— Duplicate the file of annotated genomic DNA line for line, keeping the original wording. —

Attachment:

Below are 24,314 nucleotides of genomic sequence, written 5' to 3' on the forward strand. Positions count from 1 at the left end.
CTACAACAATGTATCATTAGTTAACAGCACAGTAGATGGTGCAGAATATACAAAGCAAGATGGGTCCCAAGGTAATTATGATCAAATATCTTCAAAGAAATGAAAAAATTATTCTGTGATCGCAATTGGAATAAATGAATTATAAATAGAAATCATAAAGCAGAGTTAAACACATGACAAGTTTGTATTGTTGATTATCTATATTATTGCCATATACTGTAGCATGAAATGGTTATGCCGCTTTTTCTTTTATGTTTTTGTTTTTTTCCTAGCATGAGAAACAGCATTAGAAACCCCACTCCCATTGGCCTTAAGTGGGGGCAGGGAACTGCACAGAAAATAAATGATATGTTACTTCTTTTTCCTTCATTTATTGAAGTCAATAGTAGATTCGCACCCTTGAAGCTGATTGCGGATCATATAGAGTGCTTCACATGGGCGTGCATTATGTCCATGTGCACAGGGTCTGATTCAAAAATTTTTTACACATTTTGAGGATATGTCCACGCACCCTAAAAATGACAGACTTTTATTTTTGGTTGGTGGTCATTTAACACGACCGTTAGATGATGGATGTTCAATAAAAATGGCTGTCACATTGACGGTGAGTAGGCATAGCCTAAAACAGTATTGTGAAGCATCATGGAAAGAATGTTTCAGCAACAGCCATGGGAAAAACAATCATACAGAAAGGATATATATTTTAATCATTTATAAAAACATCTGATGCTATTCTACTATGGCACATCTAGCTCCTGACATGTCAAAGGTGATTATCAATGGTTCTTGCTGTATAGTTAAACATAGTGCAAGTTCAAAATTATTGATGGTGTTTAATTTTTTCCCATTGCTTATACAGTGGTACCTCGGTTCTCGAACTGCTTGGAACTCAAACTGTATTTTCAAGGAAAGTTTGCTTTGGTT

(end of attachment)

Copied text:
Below are 24,314 nucleotides of genomic sequence, written 5' to 3' on the forward strand. Positions count from 1 at the left end.
CTACAACAATGTATCATTAGTTAACAGCACAGTAGATGGTGCAGAATATACAAAGCAAGATGGGTCCCAAGGTAATTATGATCAAATATCTTCAAAGAAATGAAAAAATTATTCTGTGATCGCAATTGGAATAAATGAATTATAAATAGAAATCATAAAGCAGAGTTAAACACATGACAAGTTTGTATTGTTGATTATCTATATTATTGCCATATACTGTAGCATGAAATGGTTATGCCGCTTTTTCTTTTATGTTTTTGTTTTTTTCCTAGCATGAGAAACAGCATTAGAAACCCCACTCCCATTGGCCTTAAGTGGGGGCAGGGAACTGCACAGAAAATAAATGATATGTTACTTCTTTTTCCTTCATTTATTGAAGTCAATAGTAGATTCGCACCCTTGAAGCTGATTGCGGATCATATAGAGTGCTTCACATGGGCGTGCATTATGTCCATGTGCACAGGGTCTGATTCAAAAATTTTTTACACATTTTGAGGATATGTCCACGCACCCTAAAAATGACAGACTTTTATTTTTGGTTGGTGGTCATTTAACACGACCGTTAGATGATGGATGTTCAATAAAAATGGCTGTCACATTGACGGTGAGTAGGCATAGCCTAAAACAGTATTGTGAAGCATCATGGAAAGAATGTTTCAGCAACAGCCATGGGAAAAACAATCATACAGAAAGGATATATATTTTAATCATTTATAAAAACATCTGATGCTATTCTACTATGGCACATCTAGCTCCTGACATGTCAAAGGTGATTATCAATGGTTCTTGCTGTATAGTTAAACATAGTGCAAGTTCAAAATTATTGATGGTGTTTAATTTTTTCCCATTGCTTATACAGTGGTACCTCGGTTCTCGAACTGCTTGGAACTCAAACTGTATTTTCAAGGAAAGTTTGCTTTGGTT